"A topological property or topological invariant is a property of a topological space which is invariant under homeomorphisms. That is, a property of spaces is a topological property if whenever a space X possesses that property every space homeomorphic to X possesses that property. Informally, a topological property is a property of the space that can be expressed using open sets." (I copied it from Wikipedia)
Now my question is: What is the definition of a topological property ? Of course you can define it as wiki defines it. But I am more concerned about the the part of wiki's "definition" which says that "Informally, a topological property is a property of the space that can be expressed using open sets."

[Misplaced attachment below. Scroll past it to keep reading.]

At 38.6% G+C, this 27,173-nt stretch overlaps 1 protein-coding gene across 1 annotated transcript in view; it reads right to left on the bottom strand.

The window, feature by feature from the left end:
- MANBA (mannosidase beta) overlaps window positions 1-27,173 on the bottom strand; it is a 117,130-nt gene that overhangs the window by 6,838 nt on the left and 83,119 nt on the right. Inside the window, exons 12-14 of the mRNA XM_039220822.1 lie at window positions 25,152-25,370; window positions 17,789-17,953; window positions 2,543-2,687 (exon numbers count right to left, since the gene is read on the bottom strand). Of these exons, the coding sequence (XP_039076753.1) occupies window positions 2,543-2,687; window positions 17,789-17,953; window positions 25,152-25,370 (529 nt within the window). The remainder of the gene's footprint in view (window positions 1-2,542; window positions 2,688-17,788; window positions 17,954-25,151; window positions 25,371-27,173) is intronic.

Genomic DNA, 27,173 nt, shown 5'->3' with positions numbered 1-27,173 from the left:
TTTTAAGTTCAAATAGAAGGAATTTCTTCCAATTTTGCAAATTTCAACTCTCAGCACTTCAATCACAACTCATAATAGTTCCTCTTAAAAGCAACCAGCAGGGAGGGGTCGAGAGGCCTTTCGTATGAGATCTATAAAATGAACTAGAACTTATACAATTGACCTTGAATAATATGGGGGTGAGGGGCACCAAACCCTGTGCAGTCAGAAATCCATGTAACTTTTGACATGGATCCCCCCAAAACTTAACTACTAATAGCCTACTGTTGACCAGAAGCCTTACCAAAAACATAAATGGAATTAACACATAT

Is there a definition of a topological property that says which well formed formulas are well formed formulas of topological properties and which are not ?
Because of what I read in wikipedia, I was expecting to see a definition of a topological property that talks about the internal structure of the well formed formula of the property. Then, I also expected that there was a theorem that says that if $(X_1,T_1),(X_2,T_2)$ are any two homeomorphic topological spaces and the well formed formula $\phi(X,T)$ is a topological property, then:
$\phi(X_1,T_1)$ iff $\phi(X_2,T_2)$
Is there such a definition and such a theorem ?
Such a definition and such a theorem will enable one to spot many topological properties easily.
Here is a similar question: Can you characterize all properties of topological spaces which are preserved by homeomorphisms